I’ve stated my affinity for college baseball’s postseason format many times. I think the alternating between a double-elimination tournament and a straight-up best-of-three series is perfectly reflective of the sport and a great way to crown a deserving champion by eliminating some randomness while not diluting it with too many games.
One aspect of that is how if you lose a game in the first or second round of the double-elimination part, you’re not done but the task is significantly harder. You then have to win three or four straight games or else you’re done. It rewards teams for winning and makes the path harder for those who don’t. To use a term LSU fans would understand, it’s the baseball version of a redemption shot in beer pong.
LSU lost a tough-fought game in the second round against Wake Forest but rallied back to win three in a row against very formidable and worthy opponents. When they beat Wake Forest on Wednesday night, they had to do it again on Thursday night.
LSU’s path back pitted them against the two teams with the deepest pitching staffs in college baseball, Tennessee with their plethora of flamethrowers, and Wake Forest with their pitching lab-grown machines. Or so we thought.
In the month of May, to say LSU’s pitching staff as a whole was worrisome would be an understatement. They were outright bad, and I feel no regret over expressing concern about their ability to get the job done in the postseason. Anybody with two functioning eyes and an understanding of the game would reach that decision.
But when the calendar flipped from May to June, so did the bullpen. They have not only been good enough to get the job done, they have carried the team through the loser’s bracket and become the team’s best asset. When the winds of Nebraska and shoddy ballpark design neutered LSU’s high-powered offense, the pitching staff was there to hold the rope with a steel grip. Regardless of what happens over the next three games, LSU fans should not forget the heroic efforts of Nate Ackenhausen, Riley Cooper, Griffin Herring, Thatcher Hurd, and Gavin Guidry. But something tells me if LSU wins two more games, it’ll be hard not to hear about it for the next decade.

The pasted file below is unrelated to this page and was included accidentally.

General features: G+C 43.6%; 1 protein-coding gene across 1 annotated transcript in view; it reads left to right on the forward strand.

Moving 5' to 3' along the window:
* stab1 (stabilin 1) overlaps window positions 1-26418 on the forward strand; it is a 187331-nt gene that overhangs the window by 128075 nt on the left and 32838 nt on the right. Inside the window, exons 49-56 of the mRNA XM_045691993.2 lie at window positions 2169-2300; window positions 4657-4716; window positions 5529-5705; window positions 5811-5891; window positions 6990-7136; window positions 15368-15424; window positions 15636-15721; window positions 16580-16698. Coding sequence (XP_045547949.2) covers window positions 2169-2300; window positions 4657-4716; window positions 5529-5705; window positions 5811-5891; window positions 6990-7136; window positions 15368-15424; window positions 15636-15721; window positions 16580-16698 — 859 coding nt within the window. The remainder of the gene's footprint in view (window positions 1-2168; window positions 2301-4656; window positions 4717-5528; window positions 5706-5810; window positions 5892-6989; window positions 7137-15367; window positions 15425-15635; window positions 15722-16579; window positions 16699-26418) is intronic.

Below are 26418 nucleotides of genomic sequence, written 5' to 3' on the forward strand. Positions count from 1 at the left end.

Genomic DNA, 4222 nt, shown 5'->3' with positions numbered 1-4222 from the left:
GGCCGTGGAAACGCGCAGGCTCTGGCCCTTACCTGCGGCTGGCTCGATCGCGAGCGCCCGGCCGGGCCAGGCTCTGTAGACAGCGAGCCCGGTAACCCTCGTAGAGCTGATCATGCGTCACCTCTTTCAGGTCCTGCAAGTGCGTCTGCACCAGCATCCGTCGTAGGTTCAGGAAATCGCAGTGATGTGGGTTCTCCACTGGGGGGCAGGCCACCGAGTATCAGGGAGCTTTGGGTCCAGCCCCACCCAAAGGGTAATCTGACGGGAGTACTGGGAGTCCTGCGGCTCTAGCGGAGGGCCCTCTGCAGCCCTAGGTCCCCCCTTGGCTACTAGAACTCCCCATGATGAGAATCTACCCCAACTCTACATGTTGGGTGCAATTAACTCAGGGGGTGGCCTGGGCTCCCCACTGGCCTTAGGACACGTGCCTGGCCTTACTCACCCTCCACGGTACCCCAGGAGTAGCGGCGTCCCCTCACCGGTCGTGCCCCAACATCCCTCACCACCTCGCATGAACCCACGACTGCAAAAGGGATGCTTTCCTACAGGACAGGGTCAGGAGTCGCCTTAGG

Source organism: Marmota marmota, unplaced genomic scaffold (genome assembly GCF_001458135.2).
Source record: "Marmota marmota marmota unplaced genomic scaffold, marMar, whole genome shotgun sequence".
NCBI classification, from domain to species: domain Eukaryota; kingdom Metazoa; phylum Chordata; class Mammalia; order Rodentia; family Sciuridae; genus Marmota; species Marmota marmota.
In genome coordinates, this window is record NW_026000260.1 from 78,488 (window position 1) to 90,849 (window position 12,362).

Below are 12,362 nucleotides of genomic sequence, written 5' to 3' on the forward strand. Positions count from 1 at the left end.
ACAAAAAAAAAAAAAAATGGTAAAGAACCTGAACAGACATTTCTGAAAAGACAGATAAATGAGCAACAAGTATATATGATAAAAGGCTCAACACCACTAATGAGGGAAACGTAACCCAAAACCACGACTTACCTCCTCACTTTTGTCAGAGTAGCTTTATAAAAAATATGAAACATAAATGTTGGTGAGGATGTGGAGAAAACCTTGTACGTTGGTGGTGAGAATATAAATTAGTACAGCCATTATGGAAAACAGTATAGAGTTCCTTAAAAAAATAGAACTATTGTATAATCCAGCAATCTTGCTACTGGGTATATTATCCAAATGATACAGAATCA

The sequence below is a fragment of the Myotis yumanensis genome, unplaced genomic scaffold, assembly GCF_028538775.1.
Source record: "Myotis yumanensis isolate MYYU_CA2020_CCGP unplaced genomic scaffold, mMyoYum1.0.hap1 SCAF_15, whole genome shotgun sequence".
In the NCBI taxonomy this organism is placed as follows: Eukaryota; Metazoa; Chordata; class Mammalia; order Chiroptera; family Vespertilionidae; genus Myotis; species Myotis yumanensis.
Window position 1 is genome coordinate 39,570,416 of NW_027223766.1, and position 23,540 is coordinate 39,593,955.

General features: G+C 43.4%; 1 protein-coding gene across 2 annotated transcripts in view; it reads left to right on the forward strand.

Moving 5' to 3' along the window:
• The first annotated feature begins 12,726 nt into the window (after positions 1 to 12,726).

Those next two wins will have to come against Florida in a rematch of the 2017 series final where the Gators beat an LSU team wiped out by late injuries that exposed pitching depth and fatigue generated by having to come out of the loser’s bracket, the same task they are faced with this year.
There’s already a commentary among LSU fans that this is redemption for the 2017 team we loved so dearly, the best shot Paul Mainieri had at landing a second title he deserved and haunted him for the rest of his tenure. But beating Florida in 2023 won’t bring the 2017 trophy to Baton Rouge, and it won’t change what happened six long years ago.
It’s not redemption. It’s revenge.
Alex Box Stadium/Skip Bertman Field
As many of you may know, I joined the LSU grounds crew for the 2013 Super Regional and continued doing it until 2017, when I started covering the team for And The Valley Shook. I covered home games off and on for the next two years until 2020, when I covered every bit of the COVID-shortened season.
I did the math, and conservatively, I have spent 1,452 hours, or 60 1⁄2 days, inside Alex Box Stadium in the last decade. I’ve been inside every last bit of it, explored every nook and cranny, ones you probably don't even know are there.
I know the stadium like the back of my hand, and I truly love it, except for one small detail: I’m tired of looking at the same outdated billboard in right field.
It’s time to update it.